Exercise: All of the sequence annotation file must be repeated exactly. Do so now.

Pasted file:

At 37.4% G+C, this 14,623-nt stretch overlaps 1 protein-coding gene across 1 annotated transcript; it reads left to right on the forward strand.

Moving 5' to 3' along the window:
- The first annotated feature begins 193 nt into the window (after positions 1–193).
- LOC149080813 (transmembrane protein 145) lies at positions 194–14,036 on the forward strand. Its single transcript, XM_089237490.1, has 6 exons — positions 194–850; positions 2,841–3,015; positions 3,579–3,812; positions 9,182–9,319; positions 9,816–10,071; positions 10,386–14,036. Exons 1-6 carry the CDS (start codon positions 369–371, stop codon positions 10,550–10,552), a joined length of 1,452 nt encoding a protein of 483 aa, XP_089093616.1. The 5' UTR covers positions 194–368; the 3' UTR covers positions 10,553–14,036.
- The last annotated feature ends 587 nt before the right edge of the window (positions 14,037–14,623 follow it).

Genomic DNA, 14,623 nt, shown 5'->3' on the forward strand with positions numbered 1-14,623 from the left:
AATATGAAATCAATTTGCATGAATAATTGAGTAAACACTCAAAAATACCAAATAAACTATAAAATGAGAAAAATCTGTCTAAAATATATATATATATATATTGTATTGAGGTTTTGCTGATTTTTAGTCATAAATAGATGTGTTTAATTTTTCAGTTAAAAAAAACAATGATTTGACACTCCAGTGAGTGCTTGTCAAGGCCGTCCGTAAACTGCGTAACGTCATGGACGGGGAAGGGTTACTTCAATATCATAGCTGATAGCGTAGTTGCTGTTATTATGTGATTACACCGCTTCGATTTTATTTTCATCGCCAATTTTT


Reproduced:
At 37.4% G+C, this 14,623-nt stretch overlaps 1 protein-coding gene across 1 annotated transcript; it reads left to right on the forward strand.

Moving 5' to 3' along the window:
- The first annotated feature begins 193 nt into the window (after positions 1–193).
- LOC149080813 (transmembrane protein 145) lies at positions 194–14,036 on the forward strand. Its single transcript, XM_089237490.1, has 6 exons — positions 194–850; positions 2,841–3,015; positions 3,579–3,812; positions 9,182–9,319; positions 9,816–10,071; positions 10,386–14,036. Exons 1-6 carry the CDS (start codon positions 369–371, stop codon positions 10,550–10,552), a joined length of 1,452 nt encoding a protein of 483 aa, XP_089093616.1. The 5' UTR covers positions 194–368; the 3' UTR covers positions 10,553–14,036.
- The last annotated feature ends 587 nt before the right edge of the window (positions 14,037–14,623 follow it).

Genomic DNA, 14,623 nt, shown 5'->3' on the forward strand with positions numbered 1-14,623 from the left:
AATATGAAATCAATTTGCATGAATAATTGAGTAAACACTCAAAAATACCAAATAAACTATAAAATGAGAAAAATCTGTCTAAAATATATATATATATATATTGTATTGAGGTTTTGCTGATTTTTAGTCATAAATAGATGTGTTTAATTTTTCAGTTAAAAAAAACAATGATTTGACACTCCAGTGAGTGCTTGTCAAGGCCGTCCGTAAACTGCGTAACGTCATGGACGGGGAAGGGTTACTTCAATATCATAGCTGATAGCGTAGTTGCTGTTATTATGTGATTACACCGCTTCGATTTTATTTTCATCGCCAATTTTT